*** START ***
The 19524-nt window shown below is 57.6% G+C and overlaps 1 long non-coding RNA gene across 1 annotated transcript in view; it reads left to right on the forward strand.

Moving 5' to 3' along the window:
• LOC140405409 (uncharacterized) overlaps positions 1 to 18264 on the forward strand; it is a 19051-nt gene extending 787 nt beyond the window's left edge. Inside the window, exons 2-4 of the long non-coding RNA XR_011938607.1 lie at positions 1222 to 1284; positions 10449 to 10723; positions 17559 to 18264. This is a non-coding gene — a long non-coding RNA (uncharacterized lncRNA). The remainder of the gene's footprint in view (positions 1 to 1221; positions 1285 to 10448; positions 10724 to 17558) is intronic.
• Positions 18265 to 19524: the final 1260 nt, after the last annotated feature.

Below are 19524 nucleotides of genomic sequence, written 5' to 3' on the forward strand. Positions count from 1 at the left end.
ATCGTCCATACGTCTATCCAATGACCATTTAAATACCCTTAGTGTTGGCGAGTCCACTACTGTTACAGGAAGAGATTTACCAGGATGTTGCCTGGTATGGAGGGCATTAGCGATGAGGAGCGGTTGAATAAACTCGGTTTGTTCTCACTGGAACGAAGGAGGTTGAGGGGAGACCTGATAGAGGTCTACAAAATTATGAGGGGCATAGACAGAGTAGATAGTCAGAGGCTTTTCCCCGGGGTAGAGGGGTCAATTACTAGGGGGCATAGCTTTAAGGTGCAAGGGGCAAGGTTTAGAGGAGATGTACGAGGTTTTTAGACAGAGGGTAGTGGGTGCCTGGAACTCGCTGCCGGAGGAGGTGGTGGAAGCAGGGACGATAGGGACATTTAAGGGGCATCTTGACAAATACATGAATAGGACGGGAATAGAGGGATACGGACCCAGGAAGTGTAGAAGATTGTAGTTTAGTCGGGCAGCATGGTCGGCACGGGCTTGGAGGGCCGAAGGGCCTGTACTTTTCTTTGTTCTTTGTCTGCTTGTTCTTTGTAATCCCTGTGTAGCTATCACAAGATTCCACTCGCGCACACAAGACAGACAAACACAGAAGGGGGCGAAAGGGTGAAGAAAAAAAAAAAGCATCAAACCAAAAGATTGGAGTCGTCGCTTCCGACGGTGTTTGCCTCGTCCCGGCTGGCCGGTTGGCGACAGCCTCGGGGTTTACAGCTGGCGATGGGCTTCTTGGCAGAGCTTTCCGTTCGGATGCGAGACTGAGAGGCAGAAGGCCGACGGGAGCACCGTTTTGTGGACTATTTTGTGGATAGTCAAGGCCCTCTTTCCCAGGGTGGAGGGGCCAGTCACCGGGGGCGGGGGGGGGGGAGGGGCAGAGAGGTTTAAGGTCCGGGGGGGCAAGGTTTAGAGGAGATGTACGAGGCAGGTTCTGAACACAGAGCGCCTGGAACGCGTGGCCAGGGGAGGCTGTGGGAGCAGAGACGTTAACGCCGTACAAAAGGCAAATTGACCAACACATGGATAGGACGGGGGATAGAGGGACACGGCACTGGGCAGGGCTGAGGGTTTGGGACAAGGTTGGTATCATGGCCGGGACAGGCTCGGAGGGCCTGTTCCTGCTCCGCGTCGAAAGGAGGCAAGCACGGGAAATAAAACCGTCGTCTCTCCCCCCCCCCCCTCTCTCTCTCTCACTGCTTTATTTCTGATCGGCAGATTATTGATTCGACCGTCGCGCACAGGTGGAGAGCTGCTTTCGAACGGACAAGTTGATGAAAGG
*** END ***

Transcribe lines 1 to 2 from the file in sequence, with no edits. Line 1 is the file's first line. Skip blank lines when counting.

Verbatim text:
The 19524-nt window shown below is 57.6% G+C and overlaps 1 long non-coding RNA gene across 1 annotated transcript in view; it reads left to right on the forward strand.

Moving 5' to 3' along the window: